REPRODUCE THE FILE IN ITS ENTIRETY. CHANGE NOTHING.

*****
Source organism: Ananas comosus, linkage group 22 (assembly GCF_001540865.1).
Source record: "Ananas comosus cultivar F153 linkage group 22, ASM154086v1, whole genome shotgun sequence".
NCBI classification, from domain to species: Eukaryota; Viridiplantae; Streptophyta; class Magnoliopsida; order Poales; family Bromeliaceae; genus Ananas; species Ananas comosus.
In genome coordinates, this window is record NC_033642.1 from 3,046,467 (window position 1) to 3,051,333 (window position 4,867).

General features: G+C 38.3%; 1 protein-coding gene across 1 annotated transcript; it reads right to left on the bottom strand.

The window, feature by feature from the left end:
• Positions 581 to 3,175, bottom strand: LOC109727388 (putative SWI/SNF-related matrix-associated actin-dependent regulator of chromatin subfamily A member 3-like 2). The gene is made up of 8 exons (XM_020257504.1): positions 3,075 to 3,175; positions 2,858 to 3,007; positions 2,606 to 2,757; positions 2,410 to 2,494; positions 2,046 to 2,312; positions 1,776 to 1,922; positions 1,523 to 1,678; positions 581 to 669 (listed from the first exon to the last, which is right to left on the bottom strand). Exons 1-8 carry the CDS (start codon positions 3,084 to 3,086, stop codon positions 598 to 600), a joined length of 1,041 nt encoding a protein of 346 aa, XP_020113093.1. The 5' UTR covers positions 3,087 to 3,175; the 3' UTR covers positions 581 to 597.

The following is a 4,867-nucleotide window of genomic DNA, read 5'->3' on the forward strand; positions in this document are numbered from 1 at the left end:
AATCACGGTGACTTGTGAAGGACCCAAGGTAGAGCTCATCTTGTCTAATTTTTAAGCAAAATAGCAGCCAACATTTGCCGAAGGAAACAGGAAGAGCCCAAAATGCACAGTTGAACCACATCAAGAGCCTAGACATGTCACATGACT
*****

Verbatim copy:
Source organism: Ananas comosus, linkage group 22 (assembly GCF_001540865.1).
Source record: "Ananas comosus cultivar F153 linkage group 22, ASM154086v1, whole genome shotgun sequence".
NCBI classification, from domain to species: Eukaryota; Viridiplantae; Streptophyta; class Magnoliopsida; order Poales; family Bromeliaceae; genus Ananas; species Ananas comosus.
In genome coordinates, this window is record NC_033642.1 from 3,046,467 (window position 1) to 3,051,333 (window position 4,867).

General features: G+C 38.3%; 1 protein-coding gene across 1 annotated transcript; it reads right to left on the bottom strand.

The window, feature by feature from the left end:
• Positions 581 to 3,175, bottom strand: LOC109727388 (putative SWI/SNF-related matrix-associated actin-dependent regulator of chromatin subfamily A member 3-like 2). The gene is made up of 8 exons (XM_020257504.1): positions 3,075 to 3,175; positions 2,858 to 3,007; positions 2,606 to 2,757; positions 2,410 to 2,494; positions 2,046 to 2,312; positions 1,776 to 1,922; positions 1,523 to 1,678; positions 581 to 669 (listed from the first exon to the last, which is right to left on the bottom strand). Exons 1-8 carry the CDS (start codon positions 3,084 to 3,086, stop codon positions 598 to 600), a joined length of 1,041 nt encoding a protein of 346 aa, XP_020113093.1. The 5' UTR covers positions 3,087 to 3,175; the 3' UTR covers positions 581 to 597.

The following is a 4,867-nucleotide window of genomic DNA, read 5'->3' on the forward strand; positions in this document are numbered from 1 at the left end:
AATCACGGTGACTTGTGAAGGACCCAAGGTAGAGCTCATCTTGTCTAATTTTTAAGCAAAATAGCAGCCAACATTTGCCGAAGGAAACAGGAAGAGCCCAAAATGCACAGTTGAACCACATCAAGAGCCTAGACATGTCACATGACT